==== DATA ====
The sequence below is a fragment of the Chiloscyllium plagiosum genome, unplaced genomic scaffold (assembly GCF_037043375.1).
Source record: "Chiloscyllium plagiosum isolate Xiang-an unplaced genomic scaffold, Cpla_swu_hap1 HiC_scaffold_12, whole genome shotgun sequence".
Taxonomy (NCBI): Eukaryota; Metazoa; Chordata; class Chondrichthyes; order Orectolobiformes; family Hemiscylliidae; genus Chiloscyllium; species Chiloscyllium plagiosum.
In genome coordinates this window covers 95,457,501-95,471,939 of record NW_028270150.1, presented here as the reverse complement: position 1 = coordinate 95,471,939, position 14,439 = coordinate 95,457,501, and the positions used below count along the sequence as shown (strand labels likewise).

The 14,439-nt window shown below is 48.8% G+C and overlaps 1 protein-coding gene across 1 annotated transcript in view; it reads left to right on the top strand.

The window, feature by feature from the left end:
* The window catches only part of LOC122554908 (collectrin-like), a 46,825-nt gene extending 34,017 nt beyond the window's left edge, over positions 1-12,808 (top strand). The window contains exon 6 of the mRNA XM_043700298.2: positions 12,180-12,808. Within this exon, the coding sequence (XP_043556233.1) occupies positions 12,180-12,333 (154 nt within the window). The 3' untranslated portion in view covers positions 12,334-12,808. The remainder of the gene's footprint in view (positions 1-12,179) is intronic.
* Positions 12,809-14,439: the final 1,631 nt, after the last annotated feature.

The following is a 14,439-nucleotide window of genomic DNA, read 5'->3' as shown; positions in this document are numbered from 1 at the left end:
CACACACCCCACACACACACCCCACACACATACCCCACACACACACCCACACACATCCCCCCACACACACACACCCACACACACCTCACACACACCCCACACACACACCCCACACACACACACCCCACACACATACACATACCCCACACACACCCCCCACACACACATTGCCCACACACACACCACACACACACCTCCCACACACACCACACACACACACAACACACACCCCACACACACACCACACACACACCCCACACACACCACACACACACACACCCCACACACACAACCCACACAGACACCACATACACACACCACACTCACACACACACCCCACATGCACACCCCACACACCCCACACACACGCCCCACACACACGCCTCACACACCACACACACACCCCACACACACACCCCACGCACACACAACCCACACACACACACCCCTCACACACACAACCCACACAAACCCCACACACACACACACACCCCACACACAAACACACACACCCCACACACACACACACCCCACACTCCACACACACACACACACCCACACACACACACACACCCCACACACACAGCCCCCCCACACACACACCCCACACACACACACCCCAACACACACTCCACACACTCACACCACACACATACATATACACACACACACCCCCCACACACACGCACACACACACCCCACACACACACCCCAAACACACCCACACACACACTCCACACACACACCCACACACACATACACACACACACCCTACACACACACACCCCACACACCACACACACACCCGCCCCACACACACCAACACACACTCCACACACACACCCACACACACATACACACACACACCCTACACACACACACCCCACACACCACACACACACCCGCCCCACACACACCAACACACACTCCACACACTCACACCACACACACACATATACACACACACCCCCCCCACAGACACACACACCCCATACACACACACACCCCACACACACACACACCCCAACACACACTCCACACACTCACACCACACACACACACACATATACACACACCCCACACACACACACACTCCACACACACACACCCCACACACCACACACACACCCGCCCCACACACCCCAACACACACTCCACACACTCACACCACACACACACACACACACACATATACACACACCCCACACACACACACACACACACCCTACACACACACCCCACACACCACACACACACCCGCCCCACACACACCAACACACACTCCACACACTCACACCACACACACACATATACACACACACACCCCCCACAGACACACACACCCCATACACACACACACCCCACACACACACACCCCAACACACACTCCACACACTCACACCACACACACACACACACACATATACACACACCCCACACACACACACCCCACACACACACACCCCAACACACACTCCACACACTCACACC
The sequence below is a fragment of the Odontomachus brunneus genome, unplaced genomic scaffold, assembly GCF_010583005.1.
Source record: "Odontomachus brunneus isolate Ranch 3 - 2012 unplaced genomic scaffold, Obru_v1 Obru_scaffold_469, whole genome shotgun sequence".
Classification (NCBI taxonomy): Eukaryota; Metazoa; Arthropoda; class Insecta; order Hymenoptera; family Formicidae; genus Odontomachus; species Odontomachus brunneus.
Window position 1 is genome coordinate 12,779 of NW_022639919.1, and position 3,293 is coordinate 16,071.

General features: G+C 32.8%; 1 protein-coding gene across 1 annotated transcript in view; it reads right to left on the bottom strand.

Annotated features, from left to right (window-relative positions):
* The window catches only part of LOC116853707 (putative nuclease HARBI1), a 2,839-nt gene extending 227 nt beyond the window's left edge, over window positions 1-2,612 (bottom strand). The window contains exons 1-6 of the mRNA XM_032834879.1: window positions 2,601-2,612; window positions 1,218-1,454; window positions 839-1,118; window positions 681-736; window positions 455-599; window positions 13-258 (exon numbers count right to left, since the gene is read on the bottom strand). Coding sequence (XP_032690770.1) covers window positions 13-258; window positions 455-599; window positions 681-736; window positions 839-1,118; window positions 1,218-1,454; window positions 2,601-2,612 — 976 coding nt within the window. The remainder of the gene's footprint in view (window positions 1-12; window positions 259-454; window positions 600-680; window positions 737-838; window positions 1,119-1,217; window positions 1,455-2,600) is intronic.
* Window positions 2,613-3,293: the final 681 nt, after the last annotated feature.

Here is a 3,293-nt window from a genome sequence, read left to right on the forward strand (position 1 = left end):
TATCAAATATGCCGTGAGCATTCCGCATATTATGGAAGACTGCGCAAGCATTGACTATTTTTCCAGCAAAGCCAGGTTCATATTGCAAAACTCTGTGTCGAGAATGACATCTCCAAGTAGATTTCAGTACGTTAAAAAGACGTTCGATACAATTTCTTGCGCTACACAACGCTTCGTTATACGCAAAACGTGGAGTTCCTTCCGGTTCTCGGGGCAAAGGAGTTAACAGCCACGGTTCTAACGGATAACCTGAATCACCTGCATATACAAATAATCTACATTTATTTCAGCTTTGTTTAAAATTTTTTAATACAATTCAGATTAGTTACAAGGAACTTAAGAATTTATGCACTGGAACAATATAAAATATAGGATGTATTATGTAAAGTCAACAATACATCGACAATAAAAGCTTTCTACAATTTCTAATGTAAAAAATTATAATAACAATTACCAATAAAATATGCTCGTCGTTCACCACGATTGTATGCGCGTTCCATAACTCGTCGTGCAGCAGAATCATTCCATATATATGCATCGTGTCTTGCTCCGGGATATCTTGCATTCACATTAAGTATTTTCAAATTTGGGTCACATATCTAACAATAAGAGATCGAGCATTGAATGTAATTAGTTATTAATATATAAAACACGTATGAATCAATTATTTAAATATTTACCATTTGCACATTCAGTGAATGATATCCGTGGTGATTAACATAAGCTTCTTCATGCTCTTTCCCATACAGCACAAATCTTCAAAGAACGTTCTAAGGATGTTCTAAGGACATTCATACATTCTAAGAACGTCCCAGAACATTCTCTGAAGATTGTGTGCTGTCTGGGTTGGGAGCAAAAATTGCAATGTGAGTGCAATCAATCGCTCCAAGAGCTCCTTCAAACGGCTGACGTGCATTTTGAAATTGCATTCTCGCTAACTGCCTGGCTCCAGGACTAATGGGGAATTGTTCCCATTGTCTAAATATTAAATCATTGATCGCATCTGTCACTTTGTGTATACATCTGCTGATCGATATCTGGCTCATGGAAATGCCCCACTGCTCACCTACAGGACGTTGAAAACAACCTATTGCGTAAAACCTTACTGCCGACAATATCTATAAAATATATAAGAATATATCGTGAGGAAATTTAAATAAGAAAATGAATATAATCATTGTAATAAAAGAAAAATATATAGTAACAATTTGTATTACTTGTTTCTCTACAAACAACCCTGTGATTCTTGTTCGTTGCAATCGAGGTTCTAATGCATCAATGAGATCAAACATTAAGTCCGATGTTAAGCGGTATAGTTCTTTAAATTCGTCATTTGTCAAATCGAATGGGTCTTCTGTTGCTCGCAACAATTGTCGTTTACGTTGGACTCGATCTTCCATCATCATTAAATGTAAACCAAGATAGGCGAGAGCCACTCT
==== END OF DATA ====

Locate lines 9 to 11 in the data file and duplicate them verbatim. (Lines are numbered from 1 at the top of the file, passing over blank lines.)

The following is a 14,439-nucleotide window of genomic DNA, read 5'->3' as shown; positions in this document are numbered from 1 at the left end:
CACACACCCCACACACACACCCCACACACATACCCCACACACACACCCACACACATCCCCCCACACACACACACCCACACACACCTCACACACACCCCACACACACACCCCACACACACACACCCCACACACATACACATACCCCACACACACCCCCCACACACACATTGCCCACACACACACCACACACACACCTCCCACACACACCACACACACACACAACACACACCCCACACACACACCACACACACACCCCACACACACCACACACACACACACCCCACACACACAACCCACACAGACACCACATACACACACCACACTCACACACACACCCCACATGCACACCCCACACACCCCACACACACGCCCCACACACACGCCTCACACACCACACACACACCCCACACACACACCCCACGCACACACAACCCACACACACACACCCCTCACACACACAACCCACACAAACCCCACACACACACACACACCCCACACACAAACACACACACCCCACACACACACACACCCCACACTCCACACACACACACACACCCACACACACACACACACCCCACACACACAGCCCCCCCACACACACACCCCACACACACACACCCCAACACACACTCCACACACTCACACCACACACATACATATACACACACACACCCCCCACACACACGCACACACACACCCCACACACACACCCCAAACACACCCACACACACACTCCACACACACACCCACACACACATACACACACACACCCTACACACACACACCCCACACACCACACACACACCCGCCCCACACACACCAACACACACTCCACACACACACCCACACACACATACACACACACACCCTACACACACACACCCCACACACCACACACACACCCGCCCCACACACACCAACACACACTCCACACACTCACACCACACACACACATATACACACACACCCCCCCCACAGACACACACACCCCATACACACACACACCCCACACACACACACACCCCAACACACACTCCACACACTCACACCACACACACACACACATATACACACACCCCACACACACACACACTCCACACACACACACCCCACACACCACACACACACCCGCCCCACACACCCCAACACACACTCCACACACTCACACCACACACACACACACACACACATATACACACACCCCACACACACACACACACACACCCTACACACACACCCCACACACCACACACACACCCGCCCCACACACACCAACACACACTCCACACACTCACACCACACACACACATATACACACACACACCCCCCACAGACACACACACCCCATACACACACACACCCCACACACACACACCCCAACACACACTCCACACACTCACACCACACACACACACACACACATATACACACACCCCACACACACACACCCCACACACACACACCCCAACACACACTCCACACACTCACACC
The sequence below is a fragment of the Odontomachus brunneus genome, unplaced genomic scaffold, assembly GCF_010583005.1.